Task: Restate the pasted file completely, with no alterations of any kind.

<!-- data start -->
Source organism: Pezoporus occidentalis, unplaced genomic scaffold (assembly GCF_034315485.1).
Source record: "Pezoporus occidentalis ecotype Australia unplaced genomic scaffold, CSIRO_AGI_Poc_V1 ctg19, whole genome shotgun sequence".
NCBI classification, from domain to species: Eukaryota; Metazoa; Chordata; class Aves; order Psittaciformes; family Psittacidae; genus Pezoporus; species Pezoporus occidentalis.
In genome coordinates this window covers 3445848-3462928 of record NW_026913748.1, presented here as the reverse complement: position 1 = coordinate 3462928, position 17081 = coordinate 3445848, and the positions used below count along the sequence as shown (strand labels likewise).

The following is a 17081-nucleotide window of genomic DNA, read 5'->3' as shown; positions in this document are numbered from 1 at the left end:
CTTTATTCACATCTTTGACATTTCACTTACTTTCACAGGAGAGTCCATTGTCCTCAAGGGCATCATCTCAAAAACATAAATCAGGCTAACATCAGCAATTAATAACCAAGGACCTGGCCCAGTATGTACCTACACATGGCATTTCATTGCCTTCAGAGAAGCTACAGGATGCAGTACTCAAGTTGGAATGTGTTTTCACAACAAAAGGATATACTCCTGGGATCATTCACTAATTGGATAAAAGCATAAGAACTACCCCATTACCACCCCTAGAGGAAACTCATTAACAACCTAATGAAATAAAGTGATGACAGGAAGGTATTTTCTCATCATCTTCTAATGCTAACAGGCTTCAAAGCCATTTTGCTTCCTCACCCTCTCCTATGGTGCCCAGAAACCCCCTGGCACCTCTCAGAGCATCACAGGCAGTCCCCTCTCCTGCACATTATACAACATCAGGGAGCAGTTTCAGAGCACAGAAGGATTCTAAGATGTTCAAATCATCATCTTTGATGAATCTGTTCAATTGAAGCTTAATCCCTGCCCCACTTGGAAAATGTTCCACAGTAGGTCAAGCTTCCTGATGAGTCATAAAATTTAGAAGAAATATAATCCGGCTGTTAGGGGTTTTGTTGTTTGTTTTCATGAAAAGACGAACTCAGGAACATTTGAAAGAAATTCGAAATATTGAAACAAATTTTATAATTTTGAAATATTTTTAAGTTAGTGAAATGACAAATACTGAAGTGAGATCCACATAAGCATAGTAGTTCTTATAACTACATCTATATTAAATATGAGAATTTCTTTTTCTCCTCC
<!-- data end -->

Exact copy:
Source organism: Pezoporus occidentalis, unplaced genomic scaffold (assembly GCF_034315485.1).
Source record: "Pezoporus occidentalis ecotype Australia unplaced genomic scaffold, CSIRO_AGI_Poc_V1 ctg19, whole genome shotgun sequence".
NCBI classification, from domain to species: Eukaryota; Metazoa; Chordata; class Aves; order Psittaciformes; family Psittacidae; genus Pezoporus; species Pezoporus occidentalis.
In genome coordinates this window covers 3445848-3462928 of record NW_026913748.1, presented here as the reverse complement: position 1 = coordinate 3462928, position 17081 = coordinate 3445848, and the positions used below count along the sequence as shown (strand labels likewise).

The following is a 17081-nucleotide window of genomic DNA, read 5'->3' as shown; positions in this document are numbered from 1 at the left end:
CTTTATTCACATCTTTGACATTTCACTTACTTTCACAGGAGAGTCCATTGTCCTCAAGGGCATCATCTCAAAAACATAAATCAGGCTAACATCAGCAATTAATAACCAAGGACCTGGCCCAGTATGTACCTACACATGGCATTTCATTGCCTTCAGAGAAGCTACAGGATGCAGTACTCAAGTTGGAATGTGTTTTCACAACAAAAGGATATACTCCTGGGATCATTCACTAATTGGATAAAAGCATAAGAACTACCCCATTACCACCCCTAGAGGAAACTCATTAACAACCTAATGAAATAAAGTGATGACAGGAAGGTATTTTCTCATCATCTTCTAATGCTAACAGGCTTCAAAGCCATTTTGCTTCCTCACCCTCTCCTATGGTGCCCAGAAACCCCCTGGCACCTCTCAGAGCATCACAGGCAGTCCCCTCTCCTGCACATTATACAACATCAGGGAGCAGTTTCAGAGCACAGAAGGATTCTAAGATGTTCAAATCATCATCTTTGATGAATCTGTTCAATTGAAGCTTAATCCCTGCCCCACTTGGAAAATGTTCCACAGTAGGTCAAGCTTCCTGATGAGTCATAAAATTTAGAAGAAATATAATCCGGCTGTTAGGGGTTTTGTTGTTTGTTTTCATGAAAAGACGAACTCAGGAACATTTGAAAGAAATTCGAAATATTGAAACAAATTTTATAATTTTGAAATATTTTTAAGTTAGTGAAATGACAAATACTGAAGTGAGATCCACATAAGCATAGTAGTTCTTATAACTACATCTATATTAAATATGAGAATTTCTTTTTCTCCTCC